Without urgent and significant interventions, America’s Great Salt Lake could experience ecosystem collapse in the coming years.
In a worst-case scenario, according to findings presented at the Geological Society of America’s 2022 Connects conference in Colorado last weekend, the world-famous saltwater body has just months before its ecological recovery from rising salinity levels is significantly hampered.
Water from the rivers that feed into Utah’s massive lake has been diverted for human consumption for more than a century. A 2017 study estimated that each year a total of 3.3 trillion liters of water is rerouted before reaching the lake, mostly for drinking water and agriculture.
Since then, the state has slipped into a major drought, further reducing the amount of fresh water entering the lake and setting a new record for the lowest water levels ever recorded.
Reports from earlier this year estimate that the Great Salt Lake has shrunk by two-thirds since the 1980s, and the dramatic decline is exposing a valuable ecosystem on which people, industry and animals collectively depend.
“This is not the type of record we like to break,” Utah Department of Natural Resources Executive Director Joel Ferry said earlier this year.
“Urgent action is needed to protect and conserve this critical resource. It is clear the lake is in trouble.”
Utah Lake is one of the very few places on Earth where mineralized submarine reefs known as microbialites still grow.
These structures may look like rocks, but they are actually dense concentrations of algae and bacteria. In fossil form, they are known as stromatolites and are considered the oldest evidence of life on Earth.
As water levels in the Great Salt Lake continue to drop, modern versions of these “living fossils” are quickly drying up. As the underwater microbial mats meet the air, they turn from dark green to white. The bleached remains seem to be recovering only when returned to water of suitable salinity.
The problem is that as the Great Salt Pan shrinks, it becomes more and more concentrated with salt. In 2022, researchers measured salinity levels as high as 26 percent in some spots. a huge difference to a more typical lake salinity of about 15 percent.
Under these extreme conditions, biologist Carie Frantz of Weber State University says the recovery of the microbial layer is very weak and slow.
For several summers now, Frantz has led a team of undergraduate students to monitor the lake’s microbial elements in the field and in the lab to see what happens when the bleached reefs are submerged again.
“Last year was really encouraging, because we saw that they can come back and they come back quickly,” he explains.
“This year we saw something very different, we don’t see that clear increase that we saw last year. Organisms are stressed at these salinity levels. It’s likely to be too high to grow.”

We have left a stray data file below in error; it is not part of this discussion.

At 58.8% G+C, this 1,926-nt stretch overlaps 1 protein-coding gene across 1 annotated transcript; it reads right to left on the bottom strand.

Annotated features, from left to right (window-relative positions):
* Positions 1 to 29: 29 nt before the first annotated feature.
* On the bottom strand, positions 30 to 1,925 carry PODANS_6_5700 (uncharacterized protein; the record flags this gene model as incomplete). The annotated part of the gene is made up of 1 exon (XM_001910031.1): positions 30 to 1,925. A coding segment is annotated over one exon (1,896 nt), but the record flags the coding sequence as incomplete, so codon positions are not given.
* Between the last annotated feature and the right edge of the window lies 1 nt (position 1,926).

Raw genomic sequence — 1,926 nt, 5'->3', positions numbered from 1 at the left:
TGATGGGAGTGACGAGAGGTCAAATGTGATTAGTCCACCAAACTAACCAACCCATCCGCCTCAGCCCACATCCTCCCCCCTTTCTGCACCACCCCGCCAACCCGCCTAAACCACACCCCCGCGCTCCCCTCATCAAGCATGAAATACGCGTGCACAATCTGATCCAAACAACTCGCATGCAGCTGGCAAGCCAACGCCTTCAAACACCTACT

The trend is very similar to what happened in the northern part of the Great Salt Lake after a boardwalk was built in the 1950s. This railroad crossing the lake divided the body of water into two parts.
Because the southern part is fed mostly by fresh water, the northern part became dangerously salty and deprived of oxygen.
As the salinity reached 25 percent, a mass extinction of photosynthetic microbes occurred in the lake, causing a pink hue that can be seen from space.
The Great Salt Lake is many times saltier than the ocean and only a few microbes can survive in these conditions. Those that can do so are the foundation of the ecosystem, turning sunlight into nutrients for brine shrimp and flies and ultimately for the waterfowl that feed on them.
Powder and mercury pollution it could also be a problem in the future if the lake continues to dry up. When a lake in California suffered the same fate, local residents he suffered much more from asthma and cardiovascular problems.
According to a recent report by The New York Times, the lake bed also contains high levels of arsenic. If the shoreline continues to recede and expose the lake bottom to the wind, it is possible that these poisons will be carried into the lungs of people living nearby.
Salt Lake City lawmakers have made some efforts to conserve water in the area, but researchers worry that these changes are not keeping pace with climate change or increasing water demands.
Frantz and her team’s findings are only promising if policymakers take drastic action.
“[If] the Great Salt Lake will soon recover from some combination of societal changes in water use and years of high precipitation, the microbial community may be able to recover,” the team writes in its abstract.
Frantz, however, worries that won’t happen. This is an emergency situation, he says, and as the body of water gets saltier and saltier, it becomes harder and harder for the microbes to recover.
“We are not acting as quickly as the situation requires,” Frantz says in a recent GSA press release.
Bonnie Baxter, professor of biology at Westminster College, shares the concern. She said The New York Times in June that the Great Salt Lake ecosystem is on the brink of collapse.